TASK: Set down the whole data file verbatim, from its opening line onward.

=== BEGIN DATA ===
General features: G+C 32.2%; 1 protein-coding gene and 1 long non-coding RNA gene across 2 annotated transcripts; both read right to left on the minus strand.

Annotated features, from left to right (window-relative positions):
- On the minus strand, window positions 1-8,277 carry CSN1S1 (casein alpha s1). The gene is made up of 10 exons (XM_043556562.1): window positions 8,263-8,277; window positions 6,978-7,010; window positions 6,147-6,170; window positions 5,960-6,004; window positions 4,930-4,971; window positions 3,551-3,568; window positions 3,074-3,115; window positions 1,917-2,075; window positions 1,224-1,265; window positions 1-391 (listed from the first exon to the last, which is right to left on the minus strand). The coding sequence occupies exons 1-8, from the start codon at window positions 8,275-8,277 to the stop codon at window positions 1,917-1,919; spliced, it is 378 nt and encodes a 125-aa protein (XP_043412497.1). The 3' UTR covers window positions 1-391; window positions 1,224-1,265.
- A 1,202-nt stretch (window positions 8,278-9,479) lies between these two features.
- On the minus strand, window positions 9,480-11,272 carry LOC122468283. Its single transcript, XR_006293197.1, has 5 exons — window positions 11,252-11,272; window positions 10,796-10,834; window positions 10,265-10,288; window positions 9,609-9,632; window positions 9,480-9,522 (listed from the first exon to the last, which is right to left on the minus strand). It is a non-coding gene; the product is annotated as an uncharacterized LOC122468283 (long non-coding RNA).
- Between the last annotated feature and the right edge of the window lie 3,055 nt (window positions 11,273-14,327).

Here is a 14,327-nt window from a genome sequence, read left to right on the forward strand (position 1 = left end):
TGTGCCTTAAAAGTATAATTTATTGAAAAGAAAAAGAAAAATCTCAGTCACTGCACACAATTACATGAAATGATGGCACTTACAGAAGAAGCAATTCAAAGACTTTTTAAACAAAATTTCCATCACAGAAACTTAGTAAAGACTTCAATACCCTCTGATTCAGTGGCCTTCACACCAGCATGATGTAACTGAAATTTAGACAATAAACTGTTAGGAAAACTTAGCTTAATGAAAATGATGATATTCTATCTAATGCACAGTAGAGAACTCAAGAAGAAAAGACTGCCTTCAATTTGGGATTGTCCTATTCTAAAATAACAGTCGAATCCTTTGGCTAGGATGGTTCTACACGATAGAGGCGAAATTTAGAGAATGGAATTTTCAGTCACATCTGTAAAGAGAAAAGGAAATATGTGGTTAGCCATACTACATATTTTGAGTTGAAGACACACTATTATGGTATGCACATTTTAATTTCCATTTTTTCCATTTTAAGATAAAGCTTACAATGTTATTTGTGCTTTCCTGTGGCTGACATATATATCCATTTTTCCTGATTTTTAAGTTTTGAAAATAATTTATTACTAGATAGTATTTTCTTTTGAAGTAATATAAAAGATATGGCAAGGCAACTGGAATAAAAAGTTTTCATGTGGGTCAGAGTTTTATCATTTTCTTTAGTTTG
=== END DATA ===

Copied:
General features: G+C 32.2%; 1 protein-coding gene and 1 long non-coding RNA gene across 2 annotated transcripts; both read right to left on the minus strand.

Annotated features, from left to right (window-relative positions):
- On the minus strand, window positions 1-8,277 carry CSN1S1 (casein alpha s1). The gene is made up of 10 exons (XM_043556562.1): window positions 8,263-8,277; window positions 6,978-7,010; window positions 6,147-6,170; window positions 5,960-6,004; window positions 4,930-4,971; window positions 3,551-3,568; window positions 3,074-3,115; window positions 1,917-2,075; window positions 1,224-1,265; window positions 1-391 (listed from the first exon to the last, which is right to left on the minus strand). The coding sequence occupies exons 1-8, from the start codon at window positions 8,275-8,277 to the stop codon at window positions 1,917-1,919; spliced, it is 378 nt and encodes a 125-aa protein (XP_043412497.1). The 3' UTR covers window positions 1-391; window positions 1,224-1,265.
- A 1,202-nt stretch (window positions 8,278-9,479) lies between these two features.
- On the minus strand, window positions 9,480-11,272 carry LOC122468283. Its single transcript, XR_006293197.1, has 5 exons — window positions 11,252-11,272; window positions 10,796-10,834; window positions 10,265-10,288; window positions 9,609-9,632; window positions 9,480-9,522 (listed from the first exon to the last, which is right to left on the minus strand). It is a non-coding gene; the product is annotated as an uncharacterized LOC122468283 (long non-coding RNA).
- Between the last annotated feature and the right edge of the window lie 3,055 nt (window positions 11,273-14,327).

Here is a 14,327-nt window from a genome sequence, read left to right on the forward strand (position 1 = left end):
TGTGCCTTAAAAGTATAATTTATTGAAAAGAAAAAGAAAAATCTCAGTCACTGCACACAATTACATGAAATGATGGCACTTACAGAAGAAGCAATTCAAAGACTTTTTAAACAAAATTTCCATCACAGAAACTTAGTAAAGACTTCAATACCCTCTGATTCAGTGGCCTTCACACCAGCATGATGTAACTGAAATTTAGACAATAAACTGTTAGGAAAACTTAGCTTAATGAAAATGATGATATTCTATCTAATGCACAGTAGAGAACTCAAGAAGAAAAGACTGCCTTCAATTTGGGATTGTCCTATTCTAAAATAACAGTCGAATCCTTTGGCTAGGATGGTTCTACACGATAGAGGCGAAATTTAGAGAATGGAATTTTCAGTCACATCTGTAAAGAGAAAAGGAAATATGTGGTTAGCCATACTACATATTTTGAGTTGAAGACACACTATTATGGTATGCACATTTTAATTTCCATTTTTTCCATTTTAAGATAAAGCTTACAATGTTATTTGTGCTTTCCTGTGGCTGACATATATATCCATTTTTCCTGATTTTTAAGTTTTGAAAATAATTTATTACTAGATAGTATTTTCTTTTGAAGTAATATAAAAGATATGGCAAGGCAACTGGAATAAAAAGTTTTCATGTGGGTCAGAGTTTTATCATTTTCTTTAGTTTG